puppy scams…

of course, you know those scam emails from Africa, Nigeria or other foreign countries? Now, I suppose it was only a matter of time for them to realize how dog crazy we Americans are, so they have new scams, at least, new to me… I just received an email from someone who said that they have a puppy that they cannot take care of… would I please contact them if I can take care of the puppy… of course, this will come with a cost, a big one, no doubt… and of course, there is NO puppy…

if you want a puppy, run, do not walk, to your nearest animal shelter, animal rescue organization or Humane Society and get a dog that is on death row.. thanks !

here’s more about puppy scams… and don’t support puppy mills, either…


Taking the Bite Out of Puppy Scams

Puppy scammers hustle money from their victims by promising to send them a dog that oftentimes doesn’t exist.

Two Variants of the Puppy Scam

In one version of the scheme, the scam artist posts an ad in a newspaper or news website for a puppy he will give away free to a loving home. All you have to do to help the poor little pooch is pay the $400 shipping cost. Victims send the money — but their puppy never arrives.

One such scammer even claimed he and his wife were traveling missionaries who could not keep their new litter of English bulldog puppies! He conversed with one victim for a week and sent pictures of the healthy pups.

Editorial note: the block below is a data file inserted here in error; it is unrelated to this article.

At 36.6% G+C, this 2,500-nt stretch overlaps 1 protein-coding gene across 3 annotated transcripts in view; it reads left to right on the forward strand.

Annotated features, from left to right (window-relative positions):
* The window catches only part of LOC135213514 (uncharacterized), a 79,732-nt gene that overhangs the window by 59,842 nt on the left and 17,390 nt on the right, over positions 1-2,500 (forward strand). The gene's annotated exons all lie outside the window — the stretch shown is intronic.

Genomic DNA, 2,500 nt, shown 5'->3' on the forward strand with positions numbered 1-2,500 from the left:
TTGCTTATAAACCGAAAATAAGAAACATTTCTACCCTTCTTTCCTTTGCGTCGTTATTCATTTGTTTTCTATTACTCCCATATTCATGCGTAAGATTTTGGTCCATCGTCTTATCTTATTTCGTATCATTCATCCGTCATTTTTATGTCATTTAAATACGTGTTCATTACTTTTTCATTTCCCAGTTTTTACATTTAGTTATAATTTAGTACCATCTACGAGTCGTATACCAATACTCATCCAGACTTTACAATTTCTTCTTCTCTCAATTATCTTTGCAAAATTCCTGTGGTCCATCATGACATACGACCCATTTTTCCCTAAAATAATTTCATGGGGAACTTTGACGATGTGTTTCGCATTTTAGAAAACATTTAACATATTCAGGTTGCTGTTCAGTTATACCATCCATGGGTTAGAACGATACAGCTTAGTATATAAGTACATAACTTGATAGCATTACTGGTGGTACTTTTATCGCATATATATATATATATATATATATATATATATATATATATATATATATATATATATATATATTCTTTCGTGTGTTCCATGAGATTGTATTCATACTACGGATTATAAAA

In a second version of the ruse, the scam artist poses as a breeder who promises a purebred puppy for a deeply discounted price. The unsuspecting dog lover can’t believe her good fortune. A purebred Yorkie — which goes for $3000 at the local pet store — can be hers for just $400.

The payment is sent, but once again the puppy that so tugged at the hopeful owner’s heartstrings never arrives.

Scam artists copy puppy photos from the websites of legitimate breeders to use in their ads. Some even set up an entire phony website, often using a stolen credit card, to make themselves appear to be successful business owners.

In an alarming trend, a large number of puppy scam artists have emerged from “breeders” in overseas locations like Nigeria, making prosecution more difficult.

Victims usually receive contact only through email and are asked to send payment via a Western Union wire transfer or money order. This is a favorite payment method for scam artists because the money can’t be recovered.

Be suspicious of any deal that sounds too good to be true — it probably is.

Puppy Scams: What to Do

If you have your heart set on ordering a puppy advertised over the Internet, here are four tips that will help you stay safe:

1. Beware of anyone offering ridiculously discounted prices, especially if they won’t speak with you on the phone. Confirm a breeder’s name, phone number and address. Legitimate breeders may be traced in directories such as Whitepages.com. (However, scammers often give pre-paid cell phone numbers, so getting a phone number is no guarantee that a breeder is legitimate.)

2. Look out for someone who promises to deliver a puppy within 24 hours. Most breeds need to be eight weeks old before they can travel, making it unlikely a buyer could get a purebred with such a quick turnaround time.

3. Ask for — and carefully check — references. Talk to the dog’s vet and to other people who have bought puppies from the breeder.

4. Be suspicious of a seller who only accepts wire payments or money orders. Use a payment method that offers fraud protection, such as a credit card.

Finally, if you think you’ve been the victim of a puppy scam, contact your state attorney general or the U.S. Secret Service Office for Internet fraud.

here’s a cute puppy… awwwww…



Filed under pet adoption, puppies

8 responses to “puppy scams…